His death occurred at his own house, in Cambridge, a little past midnight on the morning of Sunday, the 9th of July, 1843. He had finished a day and week of labor in his studio, upon his great picture of Belshazzar’s Feast; the fresh paint denoting that the last touches of his pencil were given to that glorious but melancholy monument of the best years of his later life. Having conversed with his retiring family with peculiar solemnity and earnestness upon the obligation and beauty of a pure spiritual life, and on the realities of the world to come, he had seated himself at his nightly employment of reading and writing, which he usually carried into the early hours of the morning. In the silence and solitude of this occupation, in a moment, “with touch as gentle as the morning light,” which was even then approaching, his spirit was called away to its proper home.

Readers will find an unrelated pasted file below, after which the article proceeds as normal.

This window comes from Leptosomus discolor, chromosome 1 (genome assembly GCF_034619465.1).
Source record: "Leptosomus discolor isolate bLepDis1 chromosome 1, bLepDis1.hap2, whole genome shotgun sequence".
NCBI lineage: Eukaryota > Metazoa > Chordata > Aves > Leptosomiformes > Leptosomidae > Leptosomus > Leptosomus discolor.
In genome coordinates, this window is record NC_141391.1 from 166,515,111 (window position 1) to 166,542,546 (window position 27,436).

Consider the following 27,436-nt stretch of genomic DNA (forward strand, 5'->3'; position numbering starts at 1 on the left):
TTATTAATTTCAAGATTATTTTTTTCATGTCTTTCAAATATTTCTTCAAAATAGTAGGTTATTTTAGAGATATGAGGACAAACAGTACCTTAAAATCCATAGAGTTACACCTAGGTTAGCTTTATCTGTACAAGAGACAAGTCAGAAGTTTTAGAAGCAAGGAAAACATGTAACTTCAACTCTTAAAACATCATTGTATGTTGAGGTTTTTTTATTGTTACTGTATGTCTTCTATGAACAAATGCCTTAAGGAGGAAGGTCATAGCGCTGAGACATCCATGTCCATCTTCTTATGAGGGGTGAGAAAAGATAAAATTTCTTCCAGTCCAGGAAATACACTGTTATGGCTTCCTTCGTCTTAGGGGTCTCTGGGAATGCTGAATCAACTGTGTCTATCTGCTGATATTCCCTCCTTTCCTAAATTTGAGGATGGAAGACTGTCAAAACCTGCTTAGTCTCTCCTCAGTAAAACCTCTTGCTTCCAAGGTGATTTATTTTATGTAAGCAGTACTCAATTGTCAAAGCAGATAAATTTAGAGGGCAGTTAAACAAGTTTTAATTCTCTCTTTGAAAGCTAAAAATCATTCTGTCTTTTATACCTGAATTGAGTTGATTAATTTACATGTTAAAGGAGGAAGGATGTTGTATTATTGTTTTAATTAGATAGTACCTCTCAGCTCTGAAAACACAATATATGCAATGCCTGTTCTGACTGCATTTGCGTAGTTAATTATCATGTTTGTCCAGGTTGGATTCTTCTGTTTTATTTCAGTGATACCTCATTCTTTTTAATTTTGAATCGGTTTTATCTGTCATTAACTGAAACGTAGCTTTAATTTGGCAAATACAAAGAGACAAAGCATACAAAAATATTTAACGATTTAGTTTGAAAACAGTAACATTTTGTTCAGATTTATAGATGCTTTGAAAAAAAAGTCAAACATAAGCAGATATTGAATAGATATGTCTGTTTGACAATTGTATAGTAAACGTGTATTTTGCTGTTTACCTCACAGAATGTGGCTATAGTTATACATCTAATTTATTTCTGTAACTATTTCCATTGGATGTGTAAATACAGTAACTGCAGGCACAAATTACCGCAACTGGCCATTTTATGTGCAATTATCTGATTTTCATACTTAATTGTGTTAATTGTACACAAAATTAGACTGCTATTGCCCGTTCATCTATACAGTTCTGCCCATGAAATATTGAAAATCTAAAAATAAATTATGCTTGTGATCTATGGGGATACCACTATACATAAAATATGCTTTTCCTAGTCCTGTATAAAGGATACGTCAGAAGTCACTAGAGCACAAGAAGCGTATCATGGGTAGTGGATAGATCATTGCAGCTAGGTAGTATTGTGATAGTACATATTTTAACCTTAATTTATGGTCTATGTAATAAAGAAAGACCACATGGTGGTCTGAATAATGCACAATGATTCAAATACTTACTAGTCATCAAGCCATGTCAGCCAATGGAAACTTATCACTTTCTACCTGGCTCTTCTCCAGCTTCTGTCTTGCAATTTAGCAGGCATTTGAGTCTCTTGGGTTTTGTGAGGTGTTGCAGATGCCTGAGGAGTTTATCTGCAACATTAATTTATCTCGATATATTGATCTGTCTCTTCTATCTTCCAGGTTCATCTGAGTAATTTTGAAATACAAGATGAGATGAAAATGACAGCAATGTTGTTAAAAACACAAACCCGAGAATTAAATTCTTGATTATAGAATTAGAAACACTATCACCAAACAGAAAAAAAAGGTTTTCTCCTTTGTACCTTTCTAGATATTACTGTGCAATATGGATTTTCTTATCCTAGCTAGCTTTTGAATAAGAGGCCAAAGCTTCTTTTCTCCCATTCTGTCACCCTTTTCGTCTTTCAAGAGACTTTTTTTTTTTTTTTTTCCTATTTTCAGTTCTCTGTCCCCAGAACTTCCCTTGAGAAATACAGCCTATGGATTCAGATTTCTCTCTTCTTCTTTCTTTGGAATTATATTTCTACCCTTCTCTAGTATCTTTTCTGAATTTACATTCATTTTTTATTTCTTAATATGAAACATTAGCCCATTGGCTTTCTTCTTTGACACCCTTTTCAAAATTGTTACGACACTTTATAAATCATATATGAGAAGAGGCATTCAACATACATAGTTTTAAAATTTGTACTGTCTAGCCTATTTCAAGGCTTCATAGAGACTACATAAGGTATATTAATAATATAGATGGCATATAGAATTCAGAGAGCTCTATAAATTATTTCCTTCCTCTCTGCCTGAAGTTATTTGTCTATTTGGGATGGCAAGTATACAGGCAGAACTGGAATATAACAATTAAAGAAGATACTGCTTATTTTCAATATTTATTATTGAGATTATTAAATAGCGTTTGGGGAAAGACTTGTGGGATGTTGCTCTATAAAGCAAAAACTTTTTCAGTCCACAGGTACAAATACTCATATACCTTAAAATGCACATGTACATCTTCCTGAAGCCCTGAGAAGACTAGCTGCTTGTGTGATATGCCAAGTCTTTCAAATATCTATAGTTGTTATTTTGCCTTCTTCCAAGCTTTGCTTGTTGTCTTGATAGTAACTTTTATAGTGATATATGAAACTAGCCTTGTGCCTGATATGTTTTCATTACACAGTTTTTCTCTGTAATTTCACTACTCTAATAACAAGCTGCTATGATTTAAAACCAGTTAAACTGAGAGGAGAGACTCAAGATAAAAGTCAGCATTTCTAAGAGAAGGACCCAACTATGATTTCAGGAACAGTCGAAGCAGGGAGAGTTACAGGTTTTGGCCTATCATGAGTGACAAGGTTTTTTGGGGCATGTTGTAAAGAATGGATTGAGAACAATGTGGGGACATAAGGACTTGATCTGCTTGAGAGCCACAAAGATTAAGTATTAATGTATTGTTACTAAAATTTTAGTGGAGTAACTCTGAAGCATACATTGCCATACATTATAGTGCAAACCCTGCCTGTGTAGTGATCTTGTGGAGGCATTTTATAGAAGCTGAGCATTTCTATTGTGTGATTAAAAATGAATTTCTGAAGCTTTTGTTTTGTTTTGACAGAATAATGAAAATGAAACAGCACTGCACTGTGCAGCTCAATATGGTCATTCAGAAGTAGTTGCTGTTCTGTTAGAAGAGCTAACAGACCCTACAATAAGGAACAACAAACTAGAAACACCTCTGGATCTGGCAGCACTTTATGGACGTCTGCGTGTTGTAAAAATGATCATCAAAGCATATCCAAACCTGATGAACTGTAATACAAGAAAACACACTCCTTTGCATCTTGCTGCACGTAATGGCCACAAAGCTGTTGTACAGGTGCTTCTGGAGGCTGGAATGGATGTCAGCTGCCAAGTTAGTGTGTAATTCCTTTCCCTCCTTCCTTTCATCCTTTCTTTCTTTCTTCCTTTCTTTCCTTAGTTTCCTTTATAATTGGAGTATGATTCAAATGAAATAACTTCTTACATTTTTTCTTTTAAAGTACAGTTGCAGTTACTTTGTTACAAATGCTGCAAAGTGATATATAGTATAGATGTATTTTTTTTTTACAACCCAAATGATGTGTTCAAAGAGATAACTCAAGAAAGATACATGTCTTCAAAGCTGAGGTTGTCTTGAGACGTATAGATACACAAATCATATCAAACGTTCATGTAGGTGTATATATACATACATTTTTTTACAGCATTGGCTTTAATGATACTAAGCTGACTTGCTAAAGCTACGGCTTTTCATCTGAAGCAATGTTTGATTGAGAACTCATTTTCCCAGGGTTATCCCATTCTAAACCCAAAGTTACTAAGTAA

Preface By The Editor

Lectures on Art.
Preliminary Note.–Ideas
Introductory Discourse

Sentences Written by Mr. Allston on the Walls of His Studio

The Hypochondriac

Lectures on Art.

Preliminary Note.


As the word _idea_ will frequently occur, and will be found also to hold an important relation to our present subject, we shall endeavour, _in limine_, to possess our readers of the particular sense in which we understand and apply it.

An Idea, then, according to our apprehension, is the highest or most perfect _form_ in which any thing, whether of the physical, the intellectual, or the spiritual, may exist to the mind. By form, we do not mean _figure_ or _image_ (though these may be included in relation to the physical); but that condition, or state, in which such objects become cognizable to the mind, or, in other words, become objects of consciousness.